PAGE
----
Tidbinbilla Nature Reserve Image

Experience the region's wildlife in a natural setting at Tidbinbilla Nature Reserve. Explore a reserve rich in Aboriginal history including artefacts and rock shelters dating back to at least 21,000 years ago and see a stunning array of plants, animals and boulders. Journey through wetlands, grassland, wet forest and sub-alpine forest, then learn about the program to bring endangered species back from the brink of extinction. Discover plenty about the natural and cultural history in the visitor centre or by attending a Ranger-guided walk, held every weekend, school holidays and public holiday. Bring a picnic and make a day of all things natural. Free electric, gas and wood-fired barbeques are available. You can also explore the Tidbinbilla precinct and voyage into space at the Canberra Deep Space Communication Complex, buy an ice cream in the quaint village of Tharwa, visit Lanyon Homestead, ride the alpine bobsled at Corin Forest and even camp nearby in Namadgi National Park.

Tidbinbilla Nature Reserve is home to a wide range of Australian animals living in diverse sub-alpine habitats including wetlands, grasslands, wet and dry forests and woodlands. These habitats support a wide range of wildlife including kangaroos, koalas, platypus, potoroos, wallaroos, possums, wombats, echidnas, emus, lyrebirds, Eastern Bettongs as well as many other animals. Tidbinbilla plays a vital role in wildlife management and protection, in particular the breeding programs for the endangered Northern Corroboree Frog and the Southern Brush-tailed Rock-wallaby. The Sanctuary at Tidbinbilla offers fabulous nature based experiences and a great way to discover our natural world.

For more information visit www.tidbinbilla.act.gov.au or call Tidbinbilla Visitor Centre on 02 6207 7921.

Facilities and activities

Facilities and activities

Tidbinbilla has a number of picnic spots, barbecue facilities, 22 marked walking trails, and the Nature Discovery Playground for kids. Regular walks and fun activities are conducted every weekend, public holidays and selected days during school holiday.


  • Toilets
  • Electric BBQ
  • Picnic shelter
  • Picnic tables
  • Kiosk


  • Playground
  • Walking trails
  • Bike riding
  • Lookout
Walking trails

Walking trails

Sanctuary Loop

Distance: 2.1km

Time suggested: 1.5 hours

Difficulty: easy

A series of interconnected habitat zones, linked by an informative and interesting walking trail that is wheelchair friendly. There is also a shorter trail which is 1.1 km and takes approximately an hour.

Hanging Rock.

Distance: 500 metres

Time suggested: 25 minutes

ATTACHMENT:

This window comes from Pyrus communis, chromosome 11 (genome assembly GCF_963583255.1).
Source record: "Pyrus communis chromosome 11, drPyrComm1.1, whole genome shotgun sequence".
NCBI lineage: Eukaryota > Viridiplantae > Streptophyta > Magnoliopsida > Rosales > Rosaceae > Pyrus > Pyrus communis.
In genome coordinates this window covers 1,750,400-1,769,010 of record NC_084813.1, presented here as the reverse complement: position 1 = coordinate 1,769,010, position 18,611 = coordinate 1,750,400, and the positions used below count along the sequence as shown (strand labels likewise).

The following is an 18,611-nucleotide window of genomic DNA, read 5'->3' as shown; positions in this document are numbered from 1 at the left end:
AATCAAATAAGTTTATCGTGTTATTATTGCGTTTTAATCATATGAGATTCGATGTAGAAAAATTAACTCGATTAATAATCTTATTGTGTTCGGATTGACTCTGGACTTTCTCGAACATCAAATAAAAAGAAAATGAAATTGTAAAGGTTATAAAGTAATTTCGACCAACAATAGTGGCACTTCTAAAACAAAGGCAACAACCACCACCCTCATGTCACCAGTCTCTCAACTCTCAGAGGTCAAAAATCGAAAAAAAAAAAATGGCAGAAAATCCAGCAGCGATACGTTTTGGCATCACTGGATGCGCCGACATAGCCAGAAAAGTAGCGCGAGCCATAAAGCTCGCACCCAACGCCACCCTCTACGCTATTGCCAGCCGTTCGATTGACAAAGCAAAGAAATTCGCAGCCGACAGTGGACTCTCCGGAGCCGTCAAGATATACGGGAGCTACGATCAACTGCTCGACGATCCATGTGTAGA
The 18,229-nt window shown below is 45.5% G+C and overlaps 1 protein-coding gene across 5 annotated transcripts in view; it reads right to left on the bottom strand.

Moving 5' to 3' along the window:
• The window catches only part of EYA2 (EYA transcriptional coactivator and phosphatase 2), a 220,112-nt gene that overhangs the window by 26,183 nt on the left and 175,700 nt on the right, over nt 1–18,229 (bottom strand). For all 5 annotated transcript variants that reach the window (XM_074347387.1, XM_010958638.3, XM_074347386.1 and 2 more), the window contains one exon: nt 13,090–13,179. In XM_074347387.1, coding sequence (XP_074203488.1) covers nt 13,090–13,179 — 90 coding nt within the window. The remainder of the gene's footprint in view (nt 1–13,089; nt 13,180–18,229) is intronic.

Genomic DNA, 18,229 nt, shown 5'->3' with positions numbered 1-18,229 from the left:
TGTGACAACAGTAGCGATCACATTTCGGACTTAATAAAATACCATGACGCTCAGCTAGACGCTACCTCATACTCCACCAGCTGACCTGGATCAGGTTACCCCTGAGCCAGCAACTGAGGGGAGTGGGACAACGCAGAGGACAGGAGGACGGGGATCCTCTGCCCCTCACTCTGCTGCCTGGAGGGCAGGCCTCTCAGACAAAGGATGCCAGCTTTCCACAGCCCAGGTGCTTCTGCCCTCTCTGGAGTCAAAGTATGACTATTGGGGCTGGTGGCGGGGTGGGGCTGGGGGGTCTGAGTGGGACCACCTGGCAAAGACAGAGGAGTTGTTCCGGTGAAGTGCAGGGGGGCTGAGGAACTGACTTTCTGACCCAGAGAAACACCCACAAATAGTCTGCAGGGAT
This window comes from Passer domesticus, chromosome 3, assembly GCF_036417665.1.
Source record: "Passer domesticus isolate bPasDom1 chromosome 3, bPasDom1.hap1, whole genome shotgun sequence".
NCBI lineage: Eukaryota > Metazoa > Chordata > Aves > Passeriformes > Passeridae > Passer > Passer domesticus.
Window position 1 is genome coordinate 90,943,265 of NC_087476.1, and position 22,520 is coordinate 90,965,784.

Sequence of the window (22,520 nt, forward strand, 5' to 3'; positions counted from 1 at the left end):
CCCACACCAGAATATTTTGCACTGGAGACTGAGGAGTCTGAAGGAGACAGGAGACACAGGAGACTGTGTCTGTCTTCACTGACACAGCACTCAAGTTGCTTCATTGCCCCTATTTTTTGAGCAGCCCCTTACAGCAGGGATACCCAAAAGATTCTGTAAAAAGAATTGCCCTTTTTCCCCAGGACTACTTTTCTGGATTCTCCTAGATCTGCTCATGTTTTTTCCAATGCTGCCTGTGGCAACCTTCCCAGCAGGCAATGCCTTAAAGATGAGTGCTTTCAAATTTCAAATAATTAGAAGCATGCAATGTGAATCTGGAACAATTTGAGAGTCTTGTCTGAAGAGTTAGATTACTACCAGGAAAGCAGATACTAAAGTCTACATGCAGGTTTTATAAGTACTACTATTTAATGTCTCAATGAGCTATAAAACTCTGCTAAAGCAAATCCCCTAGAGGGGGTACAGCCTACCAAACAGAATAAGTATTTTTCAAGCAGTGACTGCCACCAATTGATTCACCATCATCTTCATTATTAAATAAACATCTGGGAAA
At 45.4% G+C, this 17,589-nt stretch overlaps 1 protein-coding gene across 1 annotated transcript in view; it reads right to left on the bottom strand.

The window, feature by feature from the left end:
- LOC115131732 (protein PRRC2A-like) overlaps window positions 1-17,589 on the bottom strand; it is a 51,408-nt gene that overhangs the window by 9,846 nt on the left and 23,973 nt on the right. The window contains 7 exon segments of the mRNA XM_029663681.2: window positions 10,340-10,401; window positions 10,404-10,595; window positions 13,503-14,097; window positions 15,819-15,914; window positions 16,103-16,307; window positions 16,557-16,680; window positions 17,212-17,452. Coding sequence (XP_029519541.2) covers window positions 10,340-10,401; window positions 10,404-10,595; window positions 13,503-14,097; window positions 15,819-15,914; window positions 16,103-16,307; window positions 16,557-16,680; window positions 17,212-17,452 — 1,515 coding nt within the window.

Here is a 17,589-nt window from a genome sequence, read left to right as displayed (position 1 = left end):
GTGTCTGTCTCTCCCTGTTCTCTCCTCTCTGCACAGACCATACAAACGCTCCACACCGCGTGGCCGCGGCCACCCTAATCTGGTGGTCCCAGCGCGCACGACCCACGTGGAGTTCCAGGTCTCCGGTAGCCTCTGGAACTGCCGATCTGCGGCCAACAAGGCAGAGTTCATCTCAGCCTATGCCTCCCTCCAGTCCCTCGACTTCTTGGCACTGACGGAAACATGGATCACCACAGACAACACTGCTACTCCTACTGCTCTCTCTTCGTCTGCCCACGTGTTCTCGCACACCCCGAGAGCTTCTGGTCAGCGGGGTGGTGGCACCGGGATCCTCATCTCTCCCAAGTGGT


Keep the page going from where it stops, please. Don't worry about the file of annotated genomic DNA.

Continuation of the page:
Difficulty: easy

A short walk along the creek through the tall eucalypts brings you to magnificent granite tors once used as a shelter by local Aboriginal people.

Koala Path.

Distance: 700 metres

Time suggested: 20 minutes

Difficulty: easy

Don’t forget to look out for koalas as you take a short stroll through the wet eucalypt forest, home to wombats, wallabies, echidnas and many species of birds and reptiles. Wheelchair accessible.

Lyrebird Trail

Distance: 2km

Time suggested: 1.5 hours

Difficulty: moderate

A walk of contrasts, this trail passes in and out of moist fern filled gullies and open forest, whilst keeping an eye and ear open for signs of the elusive superb lyrebird.

Gibraltar Peak

Distance: 8.2km

Time suggested: 2-3 hours

Difficulty: moderate to hard

The most direct route to Gibraltar Peak starts from Dalsetta, passing through open grassland before the climb to Eliza Saddle. From here, the trail traverses for a short distance featuring some fantastic views. After a steep climb, the imposing Gibraltar Peak is reached. Return via the same route or take the longer route via Eliza Saddle, Birrigai Time Trail, the Visitor Centre and Congwarra Trail.

Camels Hump (Option 1)

Distance: 19km

Time suggested: 8 hours

Difficulty: hard

Starting at the Visitor Centre, this walk
lets you experience a little bit of everything that Tidbinbilla has to offer. Be prepared for some of the best views in the ACT.



Tidbinbilla is located to the south of Canberra, an easy 40 minute drive from the city centre.

Access is off Paddy's River Road, via Cotter Road (Weston Creek). This route is picturesque but is currently subject to minor delays due to roadworks. An alternative route via Drakeford Drive, Woodcock Drive and Point Hut Crossing (Gordon) allows access via Tidbinbilla Road. Drive time from Point Hut is less than 20 minutes.

Opening times

  • Tidbinbilla is open 7.30 am to 8 pm during daylight savings and 7.30 am to 6 pm during non-daylight savings.
  • The Visitor Centre is open 9 am to 5 pm.
  • Tidbinbilla is closed on Christmas Day.

Visitor Centre

The Visitor Centre offers a great introduction to Tidbinbilla with friendly staff providing up to-date information about What's on at Tidbinbilla, wildlife sightings and any other interesting information on the day.

Enjoy the live animal displays including pythons, lizards and the endangered Northern Corroboree Frog.

Learn more about the Tidbinbilla environment through the hands-on information displays.

Entry fees

Day pass

  • Private vehicle (8 seats max): $13.50
  • Seniors: $8.00
  • Concession: $8.00
  • Motorcycle: $5.00

Annual passes and group entry passes are also available.

Visit Tidbinbilla fees for more information.